Several common assumptions about dietitians are that they should be pencil thin and love to cook. Well, many are and do, however, I am not and don't. Do not get me wrong, I CAN cook. Thanks to food science and cooking fundamentals courses in college, I am fairly good at it but I do not find enjoyment in the activity. Except for a couple times a year during holidays, it brings no more joy than cleaning my house, washing the clothes, or paying bills. To me, cooking is another task that must be done to care for my family. I do it because I believe it is important for my family. However, it wasn't always that way.
When I first got out of college and married, I could not wait to take what I had learned and put it into action. My husband (the son of a home economics teacher) and I both worked full time and shared the tasks and chores around our new home and enjoyed spending time together as we did. We shopped and cooked together frequently and since neither of us were picky eaters, we liked trying new recipes. We tried to eat very healthy so I could "practice what I preached" to my patients at the hospital. We set up a compost bin in the back yard for our kitchen waste and made most everything from scratch using wholesome foods before they were easy to find.
Fast-forward about ten years and I am a stay-at-home mother of two young children. I worked hard to be the type of mother I had while growing up. We used cloth diapers, dried our clothes on an outdoor line when the weather permitted, shopped with cloth bags, and used natural cleaners in our home. We planted a garden each spring, enjoyed the organic fruits of our labor during the summer, benefited from homemade tomato sauce, and frozen produce in the freezer during the winter. For half a dozen years, I focused on maintaining the perfect home, teaching my children how to respect the earth, eat a well-balanced meal, the basics of portion control and how to cook as they helped me around the house. They learned about grocery shopping, making nutritious choices while finding the best price, and using coupons as we did our shopping each week. I was happy with all that I was providing them but frustrated by how fast my days went by and how hard it was to fit everything in that had to be done while still finding time and energy to enjoy doing things with them. Since I was a perfectionist I took great pride in what I thought I was doing right and set goals to improve those things that I felt didn't yet measure up. At the beginning of 2002, my perspective on cooking totally changed as well as how I viewed many other aspects of caring for my family.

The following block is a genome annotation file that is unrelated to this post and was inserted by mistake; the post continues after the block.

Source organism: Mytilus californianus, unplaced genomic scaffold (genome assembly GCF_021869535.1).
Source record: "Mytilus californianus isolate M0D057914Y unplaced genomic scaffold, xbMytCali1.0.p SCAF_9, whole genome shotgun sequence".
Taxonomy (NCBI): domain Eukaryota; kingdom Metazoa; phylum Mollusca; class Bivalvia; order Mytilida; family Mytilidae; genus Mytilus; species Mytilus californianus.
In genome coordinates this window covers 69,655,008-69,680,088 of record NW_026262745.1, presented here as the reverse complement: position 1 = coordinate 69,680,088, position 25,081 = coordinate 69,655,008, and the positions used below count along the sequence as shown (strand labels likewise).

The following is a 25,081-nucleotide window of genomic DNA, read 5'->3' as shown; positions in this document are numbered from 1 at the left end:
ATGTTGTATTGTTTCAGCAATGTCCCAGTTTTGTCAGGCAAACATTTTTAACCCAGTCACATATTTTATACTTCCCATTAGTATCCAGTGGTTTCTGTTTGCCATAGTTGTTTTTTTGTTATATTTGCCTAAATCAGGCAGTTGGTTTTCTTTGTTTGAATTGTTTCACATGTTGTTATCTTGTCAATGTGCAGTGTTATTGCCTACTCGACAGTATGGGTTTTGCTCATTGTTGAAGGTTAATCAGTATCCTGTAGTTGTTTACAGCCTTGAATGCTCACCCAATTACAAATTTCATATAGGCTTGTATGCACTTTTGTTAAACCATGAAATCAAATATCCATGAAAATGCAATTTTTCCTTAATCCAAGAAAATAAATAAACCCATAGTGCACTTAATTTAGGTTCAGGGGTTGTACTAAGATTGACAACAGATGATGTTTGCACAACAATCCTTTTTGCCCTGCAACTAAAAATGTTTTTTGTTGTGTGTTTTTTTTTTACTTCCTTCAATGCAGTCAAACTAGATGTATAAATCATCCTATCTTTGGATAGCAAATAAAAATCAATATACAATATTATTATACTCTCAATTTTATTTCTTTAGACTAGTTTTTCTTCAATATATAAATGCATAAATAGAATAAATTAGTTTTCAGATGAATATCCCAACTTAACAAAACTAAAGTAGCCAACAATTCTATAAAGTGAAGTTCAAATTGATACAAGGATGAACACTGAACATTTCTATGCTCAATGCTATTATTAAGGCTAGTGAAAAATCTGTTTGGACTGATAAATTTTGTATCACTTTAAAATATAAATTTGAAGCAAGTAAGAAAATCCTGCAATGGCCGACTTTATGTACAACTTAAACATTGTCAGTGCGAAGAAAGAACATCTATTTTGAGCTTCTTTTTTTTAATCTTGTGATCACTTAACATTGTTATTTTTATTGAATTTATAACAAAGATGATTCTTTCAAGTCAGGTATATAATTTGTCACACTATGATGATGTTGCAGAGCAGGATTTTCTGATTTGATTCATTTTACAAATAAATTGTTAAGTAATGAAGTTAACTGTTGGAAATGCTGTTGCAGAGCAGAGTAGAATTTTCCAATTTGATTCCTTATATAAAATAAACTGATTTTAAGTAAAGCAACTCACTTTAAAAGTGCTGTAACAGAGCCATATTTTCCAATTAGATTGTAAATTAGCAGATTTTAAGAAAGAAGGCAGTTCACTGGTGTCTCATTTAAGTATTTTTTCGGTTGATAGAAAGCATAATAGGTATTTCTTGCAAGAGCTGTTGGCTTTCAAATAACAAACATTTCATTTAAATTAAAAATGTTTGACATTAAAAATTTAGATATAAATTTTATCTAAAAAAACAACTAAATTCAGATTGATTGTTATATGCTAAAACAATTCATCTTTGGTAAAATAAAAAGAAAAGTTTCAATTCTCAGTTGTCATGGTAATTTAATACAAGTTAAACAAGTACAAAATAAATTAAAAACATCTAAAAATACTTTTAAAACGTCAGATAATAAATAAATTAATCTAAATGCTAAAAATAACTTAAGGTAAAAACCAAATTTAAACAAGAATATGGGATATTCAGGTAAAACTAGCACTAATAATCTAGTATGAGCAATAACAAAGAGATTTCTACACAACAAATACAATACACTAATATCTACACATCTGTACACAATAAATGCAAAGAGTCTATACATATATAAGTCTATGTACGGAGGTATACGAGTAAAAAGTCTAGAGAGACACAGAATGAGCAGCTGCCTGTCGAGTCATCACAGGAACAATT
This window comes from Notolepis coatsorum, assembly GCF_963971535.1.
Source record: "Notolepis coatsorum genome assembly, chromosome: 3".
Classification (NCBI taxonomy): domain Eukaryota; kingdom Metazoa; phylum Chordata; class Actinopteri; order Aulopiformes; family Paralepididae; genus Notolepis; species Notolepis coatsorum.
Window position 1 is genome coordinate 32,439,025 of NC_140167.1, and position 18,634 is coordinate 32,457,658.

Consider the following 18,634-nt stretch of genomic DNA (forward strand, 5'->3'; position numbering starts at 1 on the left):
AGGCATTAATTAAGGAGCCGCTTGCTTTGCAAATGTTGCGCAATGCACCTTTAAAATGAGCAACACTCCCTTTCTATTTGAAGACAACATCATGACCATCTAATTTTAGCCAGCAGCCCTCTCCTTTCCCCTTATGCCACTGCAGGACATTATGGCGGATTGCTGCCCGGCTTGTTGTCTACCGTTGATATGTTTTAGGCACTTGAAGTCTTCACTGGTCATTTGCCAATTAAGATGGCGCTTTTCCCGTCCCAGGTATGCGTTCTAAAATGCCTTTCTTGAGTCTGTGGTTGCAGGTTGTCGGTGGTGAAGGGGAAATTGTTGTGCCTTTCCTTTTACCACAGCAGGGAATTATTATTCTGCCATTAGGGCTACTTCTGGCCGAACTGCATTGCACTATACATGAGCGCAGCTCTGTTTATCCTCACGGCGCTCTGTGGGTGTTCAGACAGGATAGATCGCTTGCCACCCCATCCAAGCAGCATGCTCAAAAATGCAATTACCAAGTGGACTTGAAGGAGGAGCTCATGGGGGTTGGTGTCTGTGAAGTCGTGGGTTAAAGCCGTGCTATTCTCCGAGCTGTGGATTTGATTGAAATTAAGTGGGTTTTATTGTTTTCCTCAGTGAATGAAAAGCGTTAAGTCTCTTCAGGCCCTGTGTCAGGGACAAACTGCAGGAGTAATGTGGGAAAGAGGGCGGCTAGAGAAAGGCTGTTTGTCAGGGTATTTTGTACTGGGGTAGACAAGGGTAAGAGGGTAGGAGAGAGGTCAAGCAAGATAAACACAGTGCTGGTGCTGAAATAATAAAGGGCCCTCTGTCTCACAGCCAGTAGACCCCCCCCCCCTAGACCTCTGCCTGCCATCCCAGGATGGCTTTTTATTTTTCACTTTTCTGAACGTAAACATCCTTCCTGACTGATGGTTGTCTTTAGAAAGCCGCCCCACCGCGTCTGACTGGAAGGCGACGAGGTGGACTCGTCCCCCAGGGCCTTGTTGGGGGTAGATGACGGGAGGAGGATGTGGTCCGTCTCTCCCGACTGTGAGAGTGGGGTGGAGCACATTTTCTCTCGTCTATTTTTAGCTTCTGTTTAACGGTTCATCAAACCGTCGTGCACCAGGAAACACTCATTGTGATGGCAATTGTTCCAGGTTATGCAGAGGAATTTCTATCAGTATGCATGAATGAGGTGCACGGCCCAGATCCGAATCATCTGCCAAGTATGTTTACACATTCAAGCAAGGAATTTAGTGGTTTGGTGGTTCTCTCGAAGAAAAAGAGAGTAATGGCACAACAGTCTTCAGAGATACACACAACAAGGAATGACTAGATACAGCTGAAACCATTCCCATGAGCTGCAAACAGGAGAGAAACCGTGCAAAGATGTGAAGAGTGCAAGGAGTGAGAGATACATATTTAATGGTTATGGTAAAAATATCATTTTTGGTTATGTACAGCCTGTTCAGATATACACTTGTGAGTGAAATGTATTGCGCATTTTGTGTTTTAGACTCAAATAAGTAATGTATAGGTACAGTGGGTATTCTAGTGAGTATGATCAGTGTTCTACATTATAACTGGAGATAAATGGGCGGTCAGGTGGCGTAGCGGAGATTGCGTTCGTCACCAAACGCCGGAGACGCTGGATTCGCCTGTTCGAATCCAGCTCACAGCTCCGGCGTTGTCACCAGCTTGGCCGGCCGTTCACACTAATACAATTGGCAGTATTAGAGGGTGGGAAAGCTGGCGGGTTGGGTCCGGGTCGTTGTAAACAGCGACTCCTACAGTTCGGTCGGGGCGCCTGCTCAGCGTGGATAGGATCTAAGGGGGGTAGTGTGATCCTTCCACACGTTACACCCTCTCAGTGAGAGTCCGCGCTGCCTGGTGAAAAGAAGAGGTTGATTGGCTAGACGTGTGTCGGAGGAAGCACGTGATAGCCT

Shortly after I waved my children off to school on the school bus one January morning, I looked in the mirror while washing my hands and noticed something strange on my neck. I probed and prodded to find a large lump that I had never noticed previously. I thought about it from time to time throughout the day as I rushed to get errands run, chores completed, and dinner started before my children came home from school. As I was dusting the family portrait hanging above our mantle, I was stopped dead in my tracks. As I looked at myself in the picture (taken the previous summer), I saw a noticeable bump on my neck that I had never seen before. I quickly ran to the computer and dialed up the internet (a new option I was grateful to have) to see what I could find. Thyroid cancer came up repeatedly as an option on each search I tried. I quickly made my way to the phone to make an appointment with the doctor. A week later, I met with the primary care physician named on my insurance card. Since this was our first meeting, I spent a great deal of time answering no to a variety of questions related to health issues and family history. Finally, she got to the question of, "What brings you in today." I told her of my discovery of the lump on my neck and that I could verify it being there for at least the past six months. She poked and prodded and proceeded to inform me it could be cancer or nothing and further testing would be needed to figure out which it was. After numerous tests that took several additional months, I received word that surgery would be the only way to know with certainty whether or not it was cancer.